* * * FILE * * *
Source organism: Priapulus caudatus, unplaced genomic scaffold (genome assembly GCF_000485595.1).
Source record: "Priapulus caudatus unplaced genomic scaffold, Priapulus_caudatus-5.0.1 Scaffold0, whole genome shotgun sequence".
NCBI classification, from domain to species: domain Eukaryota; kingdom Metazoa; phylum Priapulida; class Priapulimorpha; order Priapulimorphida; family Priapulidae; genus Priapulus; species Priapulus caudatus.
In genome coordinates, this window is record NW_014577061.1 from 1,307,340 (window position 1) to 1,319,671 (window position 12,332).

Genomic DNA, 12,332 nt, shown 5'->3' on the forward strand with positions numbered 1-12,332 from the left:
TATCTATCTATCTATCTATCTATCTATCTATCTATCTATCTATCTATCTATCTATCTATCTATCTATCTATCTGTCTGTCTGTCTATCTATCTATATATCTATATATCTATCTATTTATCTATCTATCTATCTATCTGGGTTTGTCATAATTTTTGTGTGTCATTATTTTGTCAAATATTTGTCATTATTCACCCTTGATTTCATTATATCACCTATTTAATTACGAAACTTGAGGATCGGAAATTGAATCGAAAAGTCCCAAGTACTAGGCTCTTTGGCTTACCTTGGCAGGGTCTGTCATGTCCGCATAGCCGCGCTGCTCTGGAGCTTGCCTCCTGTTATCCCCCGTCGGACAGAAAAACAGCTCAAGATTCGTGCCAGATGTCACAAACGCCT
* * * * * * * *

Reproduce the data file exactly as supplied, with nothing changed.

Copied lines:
Source organism: Priapulus caudatus, unplaced genomic scaffold (genome assembly GCF_000485595.1).
Source record: "Priapulus caudatus unplaced genomic scaffold, Priapulus_caudatus-5.0.1 Scaffold0, whole genome shotgun sequence".
NCBI classification, from domain to species: domain Eukaryota; kingdom Metazoa; phylum Priapulida; class Priapulimorpha; order Priapulimorphida; family Priapulidae; genus Priapulus; species Priapulus caudatus.
In genome coordinates, this window is record NW_014577061.1 from 1,307,340 (window position 1) to 1,319,671 (window position 12,332).

Genomic DNA, 12,332 nt, shown 5'->3' on the forward strand with positions numbered 1-12,332 from the left:
TATCTATCTATCTATCTATCTATCTATCTATCTATCTATCTATCTATCTATCTATCTATCTATCTATCTATCTGTCTGTCTGTCTATCTATCTATATATCTATATATCTATCTATTTATCTATCTATCTATCTATCTGGGTTTGTCATAATTTTTGTGTGTCATTATTTTGTCAAATATTTGTCATTATTCACCCTTGATTTCATTATATCACCTATTTAATTACGAAACTTGAGGATCGGAAATTGAATCGAAAAGTCCCAAGTACTAGGCTCTTTGGCTTACCTTGGCAGGGTCTGTCATGTCCGCATAGCCGCGCTGCTCTGGAGCTTGCCTCCTGTTATCCCCCGTCGGACAGAAAAACAGCTCAAGATTCGTGCCAGATGTCACAAACGCCT